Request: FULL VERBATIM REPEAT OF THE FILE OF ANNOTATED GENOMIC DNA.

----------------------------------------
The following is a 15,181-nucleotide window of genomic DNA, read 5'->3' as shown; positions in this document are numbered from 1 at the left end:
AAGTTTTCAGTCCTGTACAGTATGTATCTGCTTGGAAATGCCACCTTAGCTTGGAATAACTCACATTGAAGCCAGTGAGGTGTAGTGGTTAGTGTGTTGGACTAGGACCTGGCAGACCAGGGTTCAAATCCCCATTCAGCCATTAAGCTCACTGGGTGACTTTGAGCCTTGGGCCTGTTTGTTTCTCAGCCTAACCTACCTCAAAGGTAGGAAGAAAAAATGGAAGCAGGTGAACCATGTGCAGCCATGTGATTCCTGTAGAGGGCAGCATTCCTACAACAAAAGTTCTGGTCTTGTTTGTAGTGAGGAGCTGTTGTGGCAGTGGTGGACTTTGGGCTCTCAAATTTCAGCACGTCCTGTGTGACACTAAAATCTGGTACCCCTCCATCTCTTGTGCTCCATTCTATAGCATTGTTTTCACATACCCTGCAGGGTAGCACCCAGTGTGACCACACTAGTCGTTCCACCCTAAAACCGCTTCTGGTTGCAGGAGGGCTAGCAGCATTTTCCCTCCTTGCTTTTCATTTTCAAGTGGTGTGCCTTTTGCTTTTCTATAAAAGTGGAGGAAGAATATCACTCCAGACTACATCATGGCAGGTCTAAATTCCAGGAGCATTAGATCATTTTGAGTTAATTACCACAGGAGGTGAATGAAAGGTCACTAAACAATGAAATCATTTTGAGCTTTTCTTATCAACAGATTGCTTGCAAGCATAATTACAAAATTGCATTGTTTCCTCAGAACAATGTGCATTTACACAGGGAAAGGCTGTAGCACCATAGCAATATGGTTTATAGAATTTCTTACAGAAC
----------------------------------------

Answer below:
The following is a 15,181-nucleotide window of genomic DNA, read 5'->3' as shown; positions in this document are numbered from 1 at the left end:
AAGTTTTCAGTCCTGTACAGTATGTATCTGCTTGGAAATGCCACCTTAGCTTGGAATAACTCACATTGAAGCCAGTGAGGTGTAGTGGTTAGTGTGTTGGACTAGGACCTGGCAGACCAGGGTTCAAATCCCCATTCAGCCATTAAGCTCACTGGGTGACTTTGAGCCTTGGGCCTGTTTGTTTCTCAGCCTAACCTACCTCAAAGGTAGGAAGAAAAAATGGAAGCAGGTGAACCATGTGCAGCCATGTGATTCCTGTAGAGGGCAGCATTCCTACAACAAAAGTTCTGGTCTTGTTTGTAGTGAGGAGCTGTTGTGGCAGTGGTGGACTTTGGGCTCTCAAATTTCAGCACGTCCTGTGTGACACTAAAATCTGGTACCCCTCCATCTCTTGTGCTCCATTCTATAGCATTGTTTTCACATACCCTGCAGGGTAGCACCCAGTGTGACCACACTAGTCGTTCCACCCTAAAACCGCTTCTGGTTGCAGGAGGGCTAGCAGCATTTTCCCTCCTTGCTTTTCATTTTCAAGTGGTGTGCCTTTTGCTTTTCTATAAAAGTGGAGGAAGAATATCACTCCAGACTACATCATGGCAGGTCTAAATTCCAGGAGCATTAGATCATTTTGAGTTAATTACCACAGGAGGTGAATGAAAGGTCACTAAACAATGAAATCATTTTGAGCTTTTCTTATCAACAGATTGCTTGCAAGCATAATTACAAAATTGCATTGTTTCCTCAGAACAATGTGCATTTACACAGGGAAAGGCTGTAGCACCATAGCAATATGGTTTATAGAATTTCTTACAGAAC